Planes are more crowded — with dogs and cats
Nobody likes being cramped on a flight for several hours — especially when your seatmate keeps licking you.
- Take it from me. My bare arm tasted delicious to the fluffy white pup sitting next to me on a recent Delta flight.
Why it matters: Passengers put up with a lot when they travel. Sitting cheek to jowl with other people's pets increasingly seems to be part of the experience.
By the numbers: Industrywide statistics are hard to come by, but Delta Air Lines alone reports that approximately half a million pets (excluding service animals) travel onboard every year.
The big picture: Pets are like family members for many people, and they wouldn't consider leaving Fido or Fifi home when they travel any more than they'd leave behind a child.
- Isolation during the pandemic intensified many people's attachment to their fur babies.
- More than 23 million American households — nearly 1 in 5 nationwide — adopted a pet during the pandemic, according to the American Society for the Prevention of Cruelty to Animals (ASPCA).
Service animals have always been allowed on planes, but over the years airlines were having to accommodate a wider variety of creatures that travelers say they need for emotional or psychological support.
- After complaints from airline crews and passengers, the Federal Aviation Administration in 2021 tightened the rules for service animals.
- Now the FAA defines a service animal as a dog that has been "individually trained to do work or perform tasks for the benefit of a qualified individual with a disability, including a physical, sensory, psychiatric, intellectual, or other mental disability."
- No more emotional support peacocks or pigs onboard.
Yes, but: Most airlines still allow passengers to travel with small dogs or cats, and in some cases birds.
- Fees are typically $95 to $125, and rules vary by airline.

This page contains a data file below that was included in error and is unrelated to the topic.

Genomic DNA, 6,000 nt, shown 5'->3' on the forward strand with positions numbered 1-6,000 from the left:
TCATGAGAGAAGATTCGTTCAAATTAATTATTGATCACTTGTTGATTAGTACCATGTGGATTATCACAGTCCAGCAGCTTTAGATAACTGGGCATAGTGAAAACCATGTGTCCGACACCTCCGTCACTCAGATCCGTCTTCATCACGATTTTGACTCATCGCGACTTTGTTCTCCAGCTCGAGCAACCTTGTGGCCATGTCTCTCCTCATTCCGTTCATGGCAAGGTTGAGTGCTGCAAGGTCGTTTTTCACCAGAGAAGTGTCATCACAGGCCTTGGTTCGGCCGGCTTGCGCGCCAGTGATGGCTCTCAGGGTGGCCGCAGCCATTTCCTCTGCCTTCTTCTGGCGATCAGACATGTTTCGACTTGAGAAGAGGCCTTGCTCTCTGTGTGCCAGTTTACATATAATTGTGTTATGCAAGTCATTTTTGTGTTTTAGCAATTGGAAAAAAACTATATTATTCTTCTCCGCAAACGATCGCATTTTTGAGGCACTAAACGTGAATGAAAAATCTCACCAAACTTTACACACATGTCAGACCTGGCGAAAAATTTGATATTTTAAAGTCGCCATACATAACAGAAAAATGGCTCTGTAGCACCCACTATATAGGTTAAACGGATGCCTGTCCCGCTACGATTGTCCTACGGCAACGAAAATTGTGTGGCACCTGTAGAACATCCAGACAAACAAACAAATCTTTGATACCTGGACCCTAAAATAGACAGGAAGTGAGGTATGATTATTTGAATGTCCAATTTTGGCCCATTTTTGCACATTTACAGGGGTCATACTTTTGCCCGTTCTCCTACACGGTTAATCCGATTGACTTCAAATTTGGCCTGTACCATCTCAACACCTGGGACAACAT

- Some airlines limit the number or types of pets that can fly in the cabin, and many require a health certificate.
- More details are available on the pet travel pages for Delta, American Airlines, United Airlines, JetBlue, Southwest Airlines and Alaska Airlines.
Animals are supposed to remain in their carrier, which must be stowed under the seat like all carry-on baggage, per FAA rules.
- But many people bend those rules. On a recent packed plane, Axios' Dan Primack sat in Comfort class next to a dog with its own seat, curled under a blanket.
Larger dogs are usually relegated to a crate in the cargo hold, which can be stressful for pups and owners alike.
- More than 200 pets, mostly dogs, died on flights over the last decade, the New York Times reports.
- On NetJets charters, for example, pets under 150 pounds can occupy a passenger seat, as long as they are belted during taxi, takeoff and landing. Larger animals must remain on the floor, out of the aisle, and leashed to a passenger seat belt.
- On VistaJet flights, pets are offered prime cuts of meat and fish, or "natural flower essences" in their water to help them relax.
- K9 Jets, a private jet charter company based in Birmingham, England, specializes in long-haul flights for jet-setting pets.
- It's a pricey way to travel, though: New York to London via K9 is $8,925.
If you're afraid of dogs or allergic to cats, well... too bad.
- The FAA says you're exposed to pet dander on every flight, even without any animals onboard, because passengers carry allergens into the cabin on their clothes.
- The agency suggests flying on an airline that doesn't allow pets in the cabin. (Good luck with that.)
- If that's not an option and you're near a pet, you can ask to be reseated.
Pro tip: Axios' Alexi McCammond says she travels everywhere with her dog, Marlin.
- "It's $125 per ticket. That's roughly the same amount I'd pay for a dog sitter for two nights, and he's basically become a little extension of me, so I've found it's just easier and nicer when I bring him along."
- "The real trick is that when you have a pet, you should board with the group at the very beginning that needs extra time or assistance because you actually do need time to get the carrier in and under those tiny seats."
Have you had any airborne animal encounters, or do you regularly take your pets flying? Share your story with us at [email protected].